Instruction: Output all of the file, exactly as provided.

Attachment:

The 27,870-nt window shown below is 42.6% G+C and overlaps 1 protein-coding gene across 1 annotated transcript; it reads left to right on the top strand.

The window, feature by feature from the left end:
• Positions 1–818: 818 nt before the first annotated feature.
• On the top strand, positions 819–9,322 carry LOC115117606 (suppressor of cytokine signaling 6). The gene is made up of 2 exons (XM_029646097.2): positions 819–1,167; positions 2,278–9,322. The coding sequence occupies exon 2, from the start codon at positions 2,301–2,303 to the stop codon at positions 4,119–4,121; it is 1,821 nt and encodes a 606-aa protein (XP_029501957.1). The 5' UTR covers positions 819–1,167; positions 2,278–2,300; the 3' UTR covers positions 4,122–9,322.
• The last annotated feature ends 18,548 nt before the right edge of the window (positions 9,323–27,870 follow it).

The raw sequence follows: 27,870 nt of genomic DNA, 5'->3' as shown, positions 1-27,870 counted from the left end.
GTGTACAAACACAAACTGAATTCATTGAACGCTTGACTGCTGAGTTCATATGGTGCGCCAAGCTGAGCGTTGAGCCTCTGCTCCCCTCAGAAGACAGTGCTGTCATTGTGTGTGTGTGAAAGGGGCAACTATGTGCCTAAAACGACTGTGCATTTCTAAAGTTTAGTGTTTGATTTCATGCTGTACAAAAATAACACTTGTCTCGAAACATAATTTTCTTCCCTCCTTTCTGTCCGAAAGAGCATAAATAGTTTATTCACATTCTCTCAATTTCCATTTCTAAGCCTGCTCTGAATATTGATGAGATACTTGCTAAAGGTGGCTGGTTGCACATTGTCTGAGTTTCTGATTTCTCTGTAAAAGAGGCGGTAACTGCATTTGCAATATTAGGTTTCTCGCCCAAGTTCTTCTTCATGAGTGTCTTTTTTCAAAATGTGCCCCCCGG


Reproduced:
The 27,870-nt window shown below is 42.6% G+C and overlaps 1 protein-coding gene across 1 annotated transcript; it reads left to right on the top strand.

The window, feature by feature from the left end:
• Positions 1–818: 818 nt before the first annotated feature.
• On the top strand, positions 819–9,322 carry LOC115117606 (suppressor of cytokine signaling 6). The gene is made up of 2 exons (XM_029646097.2): positions 819–1,167; positions 2,278–9,322. The coding sequence occupies exon 2, from the start codon at positions 2,301–2,303 to the stop codon at positions 4,119–4,121; it is 1,821 nt and encodes a 606-aa protein (XP_029501957.1). The 5' UTR covers positions 819–1,167; positions 2,278–2,300; the 3' UTR covers positions 4,122–9,322.
• The last annotated feature ends 18,548 nt before the right edge of the window (positions 9,323–27,870 follow it).

The raw sequence follows: 27,870 nt of genomic DNA, 5'->3' as shown, positions 1-27,870 counted from the left end.
GTGTACAAACACAAACTGAATTCATTGAACGCTTGACTGCTGAGTTCATATGGTGCGCCAAGCTGAGCGTTGAGCCTCTGCTCCCCTCAGAAGACAGTGCTGTCATTGTGTGTGTGTGAAAGGGGCAACTATGTGCCTAAAACGACTGTGCATTTCTAAAGTTTAGTGTTTGATTTCATGCTGTACAAAAATAACACTTGTCTCGAAACATAATTTTCTTCCCTCCTTTCTGTCCGAAAGAGCATAAATAGTTTATTCACATTCTCTCAATTTCCATTTCTAAGCCTGCTCTGAATATTGATGAGATACTTGCTAAAGGTGGCTGGTTGCACATTGTCTGAGTTTCTGATTTCTCTGTAAAAGAGGCGGTAACTGCATTTGCAATATTAGGTTTCTCGCCCAAGTTCTTCTTCATGAGTGTCTTTTTTCAAAATGTGCCCCCCGG